NYOTA PARKER

Back from her recent Energy tour, the 19-year-old Cape Town-based rapper, singer and song-writer sat down with AFRICA IS NOW.

Africa Is Now Magazine - Nyota Parker

Tell us about yourself.

I’m half-Congolese, half-Irish and I moved to Cape Town at the age of five, so this is now my home. My message is all about not conforming to society and breaking boundaries such as gender roles. ‘Nyota’ means star in Swahili.

When did you decide to pursue music?

I have been writing for fun since the age of 11. I recorded my first song when I was 16 (2016) and that’s when I realised that I could do this. In the same year, I participated in a competition to open for Nasty C and I won.

Tell us about your first project, The Age Of Enlightenment mixtape.

The Age of Enlightenment was my experimental phase, which is why I had 15 songs. Then I did the Purification Project EP last year (2018) in February through Redbull Studios. In the last song, Q & A, I write ‘first comes the light, then the purification’ which simply means that after enlightenment comes purification of the mindset. It’s like a sequel.

How did the Red Bull collaboration come about?

It was through someone who was recording at Red Bull Studios Cape Town and happened to like my music. They messaged me and asked me to come through, so I did and we just vibed. I developed a really good relationship with Red Bull Studios. I recorded the EP (Purification Project) there over a period of two days. They released it on their platform and wrote a few articles on me as well. I was also involved in a few of their events such as the Red Bull Surf 16 and Red Bull Lalela.

What have you been working on lately?

I have been working on new music such as Perspective with Mvula Drae. I have also been working on visuals for Perspective as well as other songs and my Energy tour took place in April this year.

Africa Is Now Magazine - Nyota Parker
Africa Is Now Magazine - Nyota Parker

Tell us more about the Energy tour, held in the US.

The main motive behind the Energy tour was to branch out because Cape Town is tiny. South Africa is small and you don’t find a lot of support in Cape Town, as many people know. It’s hard to create your own platform here. It was also my mom’s (her manager) idea first. So we decided to branch out and travel because we hadn’t actually brought our music outside of the country in terms of performances and there has been a demand for it. We want to reach new audiences as well.

It was a such a great door-opener, for future events to come, especially with phase 2 of the tour happening in August/September. I really enjoyed it and I got to feel the energy that side.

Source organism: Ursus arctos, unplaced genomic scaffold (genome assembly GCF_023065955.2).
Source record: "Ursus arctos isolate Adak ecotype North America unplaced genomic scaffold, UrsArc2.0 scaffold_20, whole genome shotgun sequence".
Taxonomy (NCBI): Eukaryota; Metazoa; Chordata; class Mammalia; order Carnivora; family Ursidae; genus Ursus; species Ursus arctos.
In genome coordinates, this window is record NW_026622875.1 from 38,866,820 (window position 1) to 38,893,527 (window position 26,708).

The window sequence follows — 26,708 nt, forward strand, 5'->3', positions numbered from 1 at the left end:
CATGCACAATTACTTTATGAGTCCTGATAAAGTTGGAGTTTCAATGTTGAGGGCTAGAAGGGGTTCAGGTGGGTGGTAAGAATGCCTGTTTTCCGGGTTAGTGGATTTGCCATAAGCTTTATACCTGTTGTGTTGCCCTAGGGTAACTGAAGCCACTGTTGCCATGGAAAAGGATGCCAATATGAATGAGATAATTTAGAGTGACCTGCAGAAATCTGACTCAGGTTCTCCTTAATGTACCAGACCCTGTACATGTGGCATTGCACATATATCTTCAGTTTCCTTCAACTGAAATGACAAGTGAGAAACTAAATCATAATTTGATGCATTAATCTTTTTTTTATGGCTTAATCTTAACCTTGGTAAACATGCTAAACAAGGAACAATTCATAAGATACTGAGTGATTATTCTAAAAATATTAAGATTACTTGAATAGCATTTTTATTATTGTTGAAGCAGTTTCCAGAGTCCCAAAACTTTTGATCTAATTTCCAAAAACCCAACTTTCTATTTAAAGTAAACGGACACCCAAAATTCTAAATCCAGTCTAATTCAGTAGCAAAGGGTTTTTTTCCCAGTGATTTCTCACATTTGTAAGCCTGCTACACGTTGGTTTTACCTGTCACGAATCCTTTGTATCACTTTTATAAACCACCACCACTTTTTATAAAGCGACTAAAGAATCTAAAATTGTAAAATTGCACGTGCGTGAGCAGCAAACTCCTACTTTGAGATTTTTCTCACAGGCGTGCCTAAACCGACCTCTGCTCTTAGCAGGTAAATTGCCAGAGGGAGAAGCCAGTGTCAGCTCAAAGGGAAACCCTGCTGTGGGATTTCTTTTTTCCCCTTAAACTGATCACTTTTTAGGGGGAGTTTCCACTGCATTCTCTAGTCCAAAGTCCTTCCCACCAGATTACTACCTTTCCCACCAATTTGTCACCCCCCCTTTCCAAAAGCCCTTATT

How do you feel about the state of hip-hop in the US compared to South Africa?

In SA there is still a lot of unknown talent that’s not being scouted, whereas in the US they like to scout for new talent. That’s why in places like Nigeria they are moving forward – they look for new talent all the time.

Do you feel that the tour contributed to your growth as an artist?

Yes. I went to the birthplace of hip hop which was really important for me as an artist. It was also really cool to go to 1520 Sedgwick Avenue, known as Hip Hop Boulevard.

Africa Is Now Magazine - Nyota Parker

What kind of stories do you like to tell through your music?

Besides non-conformity, I don’t talk about personal stuff in my music. I would rather tell stories in the third-person. For example, in Perspective, I am talking about a girl who is being judged on things like her appearance and what she does and how that’s not her problem but rather society’s because of how we view people. It’s actually about changing our perspectives. I also speak out about not conforming to gender roles. For example, I don’t want to be labelled as a female rapper. You either have bars or you don’t. By saying ‘female rapper’ the implication is that males are the standard.

What’s your approach when it comes to picking beats and instrumentals for your projects?

I have two super loyal producers, Jay Loopz and Niner Konnekt who regularly send me beats. If I like them, I will be like ‘let’s try and do this with the beat or that’ or sometimes I just feel inspired and I write and then the beat comes afterwards. Occasionally I get beats randomly.

In one of her interviews Nina Simone says that ‘an artist’s duty is to reflect the times’. With the current political, social and economic climate in Africa in general, what are your thoughts on this?

I wouldn’t necessarily say it’s their duty. I would say for me it is. I am talking to my generation and I am responsible for spreading the right message. Music is one of the most powerful tools to reach the youth and since they are the future, it is important to spread the right message.

In SA, which producers would you like to work with?

I have the coolest producers, JayLoopz and Niner Konnekt, but one producer I am trying to work with is Kay Faith. She is super dope.

Where do you see yourself as an artist and where do you want to take your music?

I want to take my music global. I want to inspire the masses and even inspire those who have been an inspiration to me, such as Tom Misch, Nicki Minaj, Mick Jenkins and Oshun, among others. I have actually met Niambi and the producer PRODA who did a beat for me for my song Oh My.

Which artists do you think we should be listening to right now?

Mvula Drae, Master Kii, Crazy J. There are many who are underground and are not known.

Any upcoming shows?

I have one show coming up on 20 July with K.O.

TEXT: JOHN CLAUDE
PHOTOGRAPHER: ANDILE PHEWA

2019-12-02T22:10:43+00:00